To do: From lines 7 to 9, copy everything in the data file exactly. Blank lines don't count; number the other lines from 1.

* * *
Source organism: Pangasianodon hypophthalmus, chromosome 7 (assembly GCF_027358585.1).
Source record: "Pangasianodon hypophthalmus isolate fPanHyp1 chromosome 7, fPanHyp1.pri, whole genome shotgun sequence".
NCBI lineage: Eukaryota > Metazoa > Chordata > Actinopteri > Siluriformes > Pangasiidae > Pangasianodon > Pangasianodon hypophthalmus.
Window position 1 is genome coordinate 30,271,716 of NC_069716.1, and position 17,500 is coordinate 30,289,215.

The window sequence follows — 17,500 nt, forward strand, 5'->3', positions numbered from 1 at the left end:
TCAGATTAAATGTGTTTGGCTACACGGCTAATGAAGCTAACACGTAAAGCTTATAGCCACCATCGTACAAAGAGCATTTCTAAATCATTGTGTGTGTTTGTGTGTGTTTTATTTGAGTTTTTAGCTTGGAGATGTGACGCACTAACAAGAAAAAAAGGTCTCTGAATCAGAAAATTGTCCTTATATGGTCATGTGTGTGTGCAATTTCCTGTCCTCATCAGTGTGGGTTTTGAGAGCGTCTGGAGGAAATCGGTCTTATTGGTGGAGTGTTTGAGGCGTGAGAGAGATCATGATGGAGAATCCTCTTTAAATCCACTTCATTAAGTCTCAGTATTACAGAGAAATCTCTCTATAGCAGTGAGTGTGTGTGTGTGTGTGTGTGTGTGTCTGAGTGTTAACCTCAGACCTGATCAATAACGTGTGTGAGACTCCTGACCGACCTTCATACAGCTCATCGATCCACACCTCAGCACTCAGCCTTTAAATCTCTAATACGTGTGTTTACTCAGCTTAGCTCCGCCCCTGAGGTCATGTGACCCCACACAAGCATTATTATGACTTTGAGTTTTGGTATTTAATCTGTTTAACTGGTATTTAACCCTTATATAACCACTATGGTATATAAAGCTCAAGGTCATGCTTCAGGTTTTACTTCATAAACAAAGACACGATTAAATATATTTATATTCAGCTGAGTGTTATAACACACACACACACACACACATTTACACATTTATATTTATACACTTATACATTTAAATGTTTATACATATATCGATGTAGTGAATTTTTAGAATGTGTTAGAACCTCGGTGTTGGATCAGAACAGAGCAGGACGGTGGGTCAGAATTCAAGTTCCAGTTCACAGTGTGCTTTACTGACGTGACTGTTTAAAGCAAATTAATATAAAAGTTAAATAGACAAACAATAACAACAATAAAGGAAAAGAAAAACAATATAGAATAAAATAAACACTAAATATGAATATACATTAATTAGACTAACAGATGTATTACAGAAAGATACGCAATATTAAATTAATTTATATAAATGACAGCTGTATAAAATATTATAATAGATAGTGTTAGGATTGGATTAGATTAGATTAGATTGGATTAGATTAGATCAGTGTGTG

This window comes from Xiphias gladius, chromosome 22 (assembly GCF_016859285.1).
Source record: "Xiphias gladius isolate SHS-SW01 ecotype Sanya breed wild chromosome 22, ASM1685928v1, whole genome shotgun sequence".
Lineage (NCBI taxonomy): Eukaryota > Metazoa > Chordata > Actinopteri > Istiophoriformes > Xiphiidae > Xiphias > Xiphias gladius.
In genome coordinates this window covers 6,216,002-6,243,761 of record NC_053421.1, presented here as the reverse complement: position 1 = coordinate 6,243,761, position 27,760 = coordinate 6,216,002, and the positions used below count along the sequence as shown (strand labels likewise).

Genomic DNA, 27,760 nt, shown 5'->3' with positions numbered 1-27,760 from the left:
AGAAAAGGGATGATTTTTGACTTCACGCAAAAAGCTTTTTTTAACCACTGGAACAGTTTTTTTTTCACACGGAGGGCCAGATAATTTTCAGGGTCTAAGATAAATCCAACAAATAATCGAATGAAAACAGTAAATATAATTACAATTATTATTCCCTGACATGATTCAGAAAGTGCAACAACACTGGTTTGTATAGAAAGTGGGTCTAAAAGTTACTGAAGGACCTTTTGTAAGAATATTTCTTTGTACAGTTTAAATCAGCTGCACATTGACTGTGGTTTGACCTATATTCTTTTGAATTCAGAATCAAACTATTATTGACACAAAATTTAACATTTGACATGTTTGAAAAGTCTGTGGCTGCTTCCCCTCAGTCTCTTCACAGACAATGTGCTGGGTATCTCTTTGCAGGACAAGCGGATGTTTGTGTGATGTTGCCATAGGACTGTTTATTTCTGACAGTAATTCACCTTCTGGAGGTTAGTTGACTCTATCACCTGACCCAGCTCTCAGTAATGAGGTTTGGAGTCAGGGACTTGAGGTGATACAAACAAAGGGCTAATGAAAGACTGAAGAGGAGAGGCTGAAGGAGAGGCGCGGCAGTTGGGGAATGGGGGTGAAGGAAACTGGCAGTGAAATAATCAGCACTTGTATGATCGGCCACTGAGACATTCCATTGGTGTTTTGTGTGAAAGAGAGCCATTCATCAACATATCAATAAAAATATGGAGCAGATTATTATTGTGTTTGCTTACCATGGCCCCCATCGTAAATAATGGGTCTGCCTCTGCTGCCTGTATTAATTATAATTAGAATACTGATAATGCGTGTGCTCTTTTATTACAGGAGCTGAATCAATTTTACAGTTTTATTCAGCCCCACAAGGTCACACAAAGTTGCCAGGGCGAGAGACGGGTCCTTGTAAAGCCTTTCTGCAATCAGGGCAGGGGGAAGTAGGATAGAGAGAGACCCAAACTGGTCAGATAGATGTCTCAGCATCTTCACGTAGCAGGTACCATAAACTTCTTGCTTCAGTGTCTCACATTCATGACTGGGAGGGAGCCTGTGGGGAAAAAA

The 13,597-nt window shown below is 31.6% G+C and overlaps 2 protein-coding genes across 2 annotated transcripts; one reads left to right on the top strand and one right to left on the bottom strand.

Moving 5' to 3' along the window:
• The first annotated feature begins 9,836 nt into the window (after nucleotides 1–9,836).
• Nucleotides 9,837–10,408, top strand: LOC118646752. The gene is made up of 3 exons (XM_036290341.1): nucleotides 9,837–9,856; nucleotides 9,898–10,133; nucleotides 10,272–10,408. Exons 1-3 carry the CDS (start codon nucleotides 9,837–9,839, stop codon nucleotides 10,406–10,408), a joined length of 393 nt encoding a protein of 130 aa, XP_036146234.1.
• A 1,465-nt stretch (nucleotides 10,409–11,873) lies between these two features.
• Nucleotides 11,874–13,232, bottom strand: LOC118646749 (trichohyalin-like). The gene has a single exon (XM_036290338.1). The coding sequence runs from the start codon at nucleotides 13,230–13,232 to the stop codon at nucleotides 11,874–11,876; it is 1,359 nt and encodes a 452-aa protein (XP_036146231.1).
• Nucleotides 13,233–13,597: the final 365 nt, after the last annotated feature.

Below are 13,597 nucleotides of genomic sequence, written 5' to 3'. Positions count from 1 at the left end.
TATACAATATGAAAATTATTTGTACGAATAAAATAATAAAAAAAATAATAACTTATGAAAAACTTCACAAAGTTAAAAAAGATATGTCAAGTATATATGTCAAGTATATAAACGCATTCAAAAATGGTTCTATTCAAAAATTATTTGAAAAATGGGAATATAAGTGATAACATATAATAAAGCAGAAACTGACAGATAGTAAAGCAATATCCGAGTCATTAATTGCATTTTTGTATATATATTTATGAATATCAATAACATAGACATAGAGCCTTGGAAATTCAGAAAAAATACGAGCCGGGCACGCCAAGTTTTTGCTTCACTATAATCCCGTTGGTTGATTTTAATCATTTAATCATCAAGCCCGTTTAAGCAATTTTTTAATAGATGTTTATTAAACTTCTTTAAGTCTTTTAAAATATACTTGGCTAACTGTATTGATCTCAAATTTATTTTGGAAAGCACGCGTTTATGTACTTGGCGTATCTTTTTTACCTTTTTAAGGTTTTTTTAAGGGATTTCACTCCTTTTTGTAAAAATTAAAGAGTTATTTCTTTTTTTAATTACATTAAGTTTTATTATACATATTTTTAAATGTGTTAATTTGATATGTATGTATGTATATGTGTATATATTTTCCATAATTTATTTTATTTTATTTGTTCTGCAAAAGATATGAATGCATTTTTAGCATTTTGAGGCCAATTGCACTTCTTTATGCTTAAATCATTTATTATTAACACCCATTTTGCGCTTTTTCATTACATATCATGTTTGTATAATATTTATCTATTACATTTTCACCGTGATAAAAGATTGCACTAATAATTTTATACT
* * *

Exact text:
This window comes from Xiphias gladius, chromosome 22 (assembly GCF_016859285.1).
Source record: "Xiphias gladius isolate SHS-SW01 ecotype Sanya breed wild chromosome 22, ASM1685928v1, whole genome shotgun sequence".
Lineage (NCBI taxonomy): Eukaryota > Metazoa > Chordata > Actinopteri > Istiophoriformes > Xiphiidae > Xiphias > Xiphias gladius.